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The Taming of the Internet Wild West

Charlie B. Dahan By

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You are being watched and the copyright owners are ready to take the individuals they can catch to court and even prosecute with the desired outcome being jail time.
I wanted to break from my usual column of offering advice and tips on how to break into and develop a career in music and the music industry and discuss a topic that has been the hot button topic since 2000, illegal file-sharing. This will not be your traditional argument whether it is right or wrong to download Mp3's without the copyright owners permission, because it has already been established. No, this is a warning to everyone who still participates in this activity whether they use Kazaa, Morpheus, Limewire, or any other site that facilitates this activity—you are being watched and the copyright owners are ready to take the individuals they can catch to court and even prosecute with the desired outcome being jail time.

In the last few weeks the Recording Industry Association of America (RIAA), who represents the interests of the five major label group, Warner Music group, Sony, BMG, Universal and EMI, and the National Music Publishers Association (NMPA), who represents the major music publishers such as Warner-Chappell, SONY-ATV, Universal, and EMI Publishing, has won a landmark case against Verizon. The RIAA had been monitoring Kazaa, the largest file-sharing site since the RIAA and NMPA shut down and killed Napster, and noticed an individual who had downloaded and shared sever hundred illegal MP3's in one day. With such a gross and mass violation from one source, the RIAA moved on it's rights granted in the Digital Millennium Copyright Act and demanded that Verizon, the company that the this individual used to access the internet and e-mail, turn over the name of the user they had identified as being a major copyright infringer. Verizon, fearing that such a demand would not only violate their relationship with their consumer base, but would cause a mass defection from their service for being a 'snitch' refused.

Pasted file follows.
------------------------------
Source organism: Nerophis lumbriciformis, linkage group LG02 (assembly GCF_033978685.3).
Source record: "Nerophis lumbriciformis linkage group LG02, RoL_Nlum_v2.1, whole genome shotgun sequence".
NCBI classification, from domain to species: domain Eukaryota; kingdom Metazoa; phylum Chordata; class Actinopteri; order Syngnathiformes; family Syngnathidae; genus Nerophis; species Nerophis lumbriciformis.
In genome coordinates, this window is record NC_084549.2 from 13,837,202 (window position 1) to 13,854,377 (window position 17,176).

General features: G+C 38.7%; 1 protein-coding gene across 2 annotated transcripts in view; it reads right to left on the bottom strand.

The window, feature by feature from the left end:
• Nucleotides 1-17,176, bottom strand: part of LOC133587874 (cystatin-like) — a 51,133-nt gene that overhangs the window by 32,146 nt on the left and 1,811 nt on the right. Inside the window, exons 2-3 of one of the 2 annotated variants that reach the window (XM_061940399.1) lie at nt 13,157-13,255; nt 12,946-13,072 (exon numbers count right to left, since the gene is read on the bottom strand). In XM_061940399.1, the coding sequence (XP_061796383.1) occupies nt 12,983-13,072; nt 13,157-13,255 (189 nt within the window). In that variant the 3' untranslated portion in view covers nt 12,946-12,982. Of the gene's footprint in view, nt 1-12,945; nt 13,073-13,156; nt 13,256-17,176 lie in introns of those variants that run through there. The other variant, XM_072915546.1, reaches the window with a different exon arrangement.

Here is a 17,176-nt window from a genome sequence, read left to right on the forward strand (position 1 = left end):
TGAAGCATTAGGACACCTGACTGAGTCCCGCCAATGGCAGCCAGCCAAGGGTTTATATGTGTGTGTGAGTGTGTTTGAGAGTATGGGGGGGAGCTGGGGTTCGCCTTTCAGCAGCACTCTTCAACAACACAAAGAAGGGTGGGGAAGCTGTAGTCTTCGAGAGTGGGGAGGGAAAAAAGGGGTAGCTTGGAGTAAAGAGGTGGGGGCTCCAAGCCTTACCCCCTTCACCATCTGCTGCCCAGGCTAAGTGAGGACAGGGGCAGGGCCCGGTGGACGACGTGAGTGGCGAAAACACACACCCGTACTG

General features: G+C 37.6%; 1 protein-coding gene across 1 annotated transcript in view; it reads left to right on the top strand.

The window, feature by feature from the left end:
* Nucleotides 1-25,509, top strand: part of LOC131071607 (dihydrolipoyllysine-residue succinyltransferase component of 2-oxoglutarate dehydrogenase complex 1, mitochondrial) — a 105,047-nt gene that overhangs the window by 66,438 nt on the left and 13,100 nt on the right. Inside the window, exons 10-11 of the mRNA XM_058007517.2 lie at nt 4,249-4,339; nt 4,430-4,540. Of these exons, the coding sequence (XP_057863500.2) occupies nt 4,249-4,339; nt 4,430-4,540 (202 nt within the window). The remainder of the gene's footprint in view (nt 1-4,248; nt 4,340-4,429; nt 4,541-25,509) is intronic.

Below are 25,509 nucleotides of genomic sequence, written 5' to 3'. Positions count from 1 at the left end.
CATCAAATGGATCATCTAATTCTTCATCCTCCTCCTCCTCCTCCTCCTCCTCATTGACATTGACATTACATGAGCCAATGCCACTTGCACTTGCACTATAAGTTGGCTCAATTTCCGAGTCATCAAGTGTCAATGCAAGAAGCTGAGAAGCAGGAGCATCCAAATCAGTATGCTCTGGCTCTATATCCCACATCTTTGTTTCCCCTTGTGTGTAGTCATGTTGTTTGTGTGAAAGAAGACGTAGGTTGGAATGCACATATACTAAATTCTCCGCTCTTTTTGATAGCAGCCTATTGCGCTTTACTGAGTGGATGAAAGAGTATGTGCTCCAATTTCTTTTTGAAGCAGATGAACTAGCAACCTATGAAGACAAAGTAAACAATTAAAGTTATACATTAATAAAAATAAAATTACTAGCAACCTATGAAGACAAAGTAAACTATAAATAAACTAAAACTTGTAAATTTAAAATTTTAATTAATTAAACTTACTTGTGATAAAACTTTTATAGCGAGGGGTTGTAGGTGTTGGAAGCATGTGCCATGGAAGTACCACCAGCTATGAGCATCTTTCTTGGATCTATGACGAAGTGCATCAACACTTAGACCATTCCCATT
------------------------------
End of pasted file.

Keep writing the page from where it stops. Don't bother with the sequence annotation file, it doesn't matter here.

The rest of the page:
The RIAA took Verizon to court and won the right to demand that the infringer's name, address and any other contact be turned over immediately. While, Verizon has filed an appeal, the point in recounting this court case, is that you are being watched. You are being watched by an organization whose business has suffered tremendously since the dawn of Napster and who is focused like a laser on stamping out this activity that they rightfully see as nothing short of grand theft.

Since it has become more and more difficult to go after the sites like Kazaa and Morpheus due to their multi-national based business. The RIAA has adopted a pursuit of users and feel that once a few have been arrested and prosecuted to the point they are serving jail sentences for downloading a lot of Britney Spears and Creed MP3's, that will serve as the ultimate deterrent to internet piracy.

So rather than give you a lecture that what people are doing on these sites is wrong and nothing short of theft, please let this serve as your official warning—you are being watched when you download and share on these sites and the watcher wants to see that the violators are prosecuted to the fullest extent of the law. This won't stop the illegal sharing of music over the internet, but it sure will slow it down considerably.

Next time, we'll get back to business in the recording studio.

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